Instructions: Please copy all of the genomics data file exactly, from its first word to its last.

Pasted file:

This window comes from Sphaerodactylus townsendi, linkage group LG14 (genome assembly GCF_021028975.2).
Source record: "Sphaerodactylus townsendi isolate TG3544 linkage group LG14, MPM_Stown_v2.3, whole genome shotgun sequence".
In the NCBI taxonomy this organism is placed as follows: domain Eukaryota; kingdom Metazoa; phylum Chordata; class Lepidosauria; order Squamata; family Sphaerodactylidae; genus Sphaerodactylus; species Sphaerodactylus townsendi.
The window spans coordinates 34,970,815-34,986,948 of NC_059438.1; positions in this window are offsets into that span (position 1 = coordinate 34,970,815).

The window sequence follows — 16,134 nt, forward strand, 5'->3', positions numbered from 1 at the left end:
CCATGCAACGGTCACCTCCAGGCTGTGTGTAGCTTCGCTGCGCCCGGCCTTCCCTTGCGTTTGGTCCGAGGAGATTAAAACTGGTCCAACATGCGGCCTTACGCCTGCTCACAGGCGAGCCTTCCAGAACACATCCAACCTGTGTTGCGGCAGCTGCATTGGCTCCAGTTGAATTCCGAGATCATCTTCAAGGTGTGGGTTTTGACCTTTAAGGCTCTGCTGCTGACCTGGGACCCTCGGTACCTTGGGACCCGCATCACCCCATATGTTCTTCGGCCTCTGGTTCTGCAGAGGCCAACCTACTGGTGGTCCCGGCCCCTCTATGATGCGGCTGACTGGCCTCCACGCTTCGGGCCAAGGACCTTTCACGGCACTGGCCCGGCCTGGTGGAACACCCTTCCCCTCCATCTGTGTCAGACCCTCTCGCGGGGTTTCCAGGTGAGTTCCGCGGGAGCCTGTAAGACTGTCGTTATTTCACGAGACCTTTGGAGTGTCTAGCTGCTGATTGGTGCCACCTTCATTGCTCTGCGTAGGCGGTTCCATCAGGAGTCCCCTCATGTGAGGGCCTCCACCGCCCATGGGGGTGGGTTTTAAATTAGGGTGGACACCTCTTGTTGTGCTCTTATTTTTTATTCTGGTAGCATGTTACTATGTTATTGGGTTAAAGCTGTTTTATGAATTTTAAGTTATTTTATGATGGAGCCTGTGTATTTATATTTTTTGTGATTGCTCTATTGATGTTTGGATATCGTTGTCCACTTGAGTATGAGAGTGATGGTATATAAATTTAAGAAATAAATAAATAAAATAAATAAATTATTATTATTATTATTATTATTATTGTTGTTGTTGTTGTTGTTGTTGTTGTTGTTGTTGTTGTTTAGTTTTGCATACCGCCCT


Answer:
This window comes from Sphaerodactylus townsendi, linkage group LG14 (genome assembly GCF_021028975.2).
Source record: "Sphaerodactylus townsendi isolate TG3544 linkage group LG14, MPM_Stown_v2.3, whole genome shotgun sequence".
In the NCBI taxonomy this organism is placed as follows: domain Eukaryota; kingdom Metazoa; phylum Chordata; class Lepidosauria; order Squamata; family Sphaerodactylidae; genus Sphaerodactylus; species Sphaerodactylus townsendi.
The window spans coordinates 34,970,815-34,986,948 of NC_059438.1; positions in this window are offsets into that span (position 1 = coordinate 34,970,815).

The window sequence follows — 16,134 nt, forward strand, 5'->3', positions numbered from 1 at the left end:
CCATGCAACGGTCACCTCCAGGCTGTGTGTAGCTTCGCTGCGCCCGGCCTTCCCTTGCGTTTGGTCCGAGGAGATTAAAACTGGTCCAACATGCGGCCTTACGCCTGCTCACAGGCGAGCCTTCCAGAACACATCCAACCTGTGTTGCGGCAGCTGCATTGGCTCCAGTTGAATTCCGAGATCATCTTCAAGGTGTGGGTTTTGACCTTTAAGGCTCTGCTGCTGACCTGGGACCCTCGGTACCTTGGGACCCGCATCACCCCATATGTTCTTCGGCCTCTGGTTCTGCAGAGGCCAACCTACTGGTGGTCCCGGCCCCTCTATGATGCGGCTGACTGGCCTCCACGCTTCGGGCCAAGGACCTTTCACGGCACTGGCCCGGCCTGGTGGAACACCCTTCCCCTCCATCTGTGTCAGACCCTCTCGCGGGGTTTCCAGGTGAGTTCCGCGGGAGCCTGTAAGACTGTCGTTATTTCACGAGACCTTTGGAGTGTCTAGCTGCTGATTGGTGCCACCTTCATTGCTCTGCGTAGGCGGTTCCATCAGGAGTCCCCTCATGTGAGGGCCTCCACCGCCCATGGGGGTGGGTTTTAAATTAGGGTGGACACCTCTTGTTGTGCTCTTATTTTTTATTCTGGTAGCATGTTACTATGTTATTGGGTTAAAGCTGTTTTATGAATTTTAAGTTATTTTATGATGGAGCCTGTGTATTTATATTTTTTGTGATTGCTCTATTGATGTTTGGATATCGTTGTCCACTTGAGTATGAGAGTGATGGTATATAAATTTAAGAAATAAATAAATAAAATAAATAAATTATTATTATTATTATTATTATTATTGTTGTTGTTGTTGTTGTTGTTGTTGTTGTTGTTGTTGTTTAGTTTTGCATACCGCCCT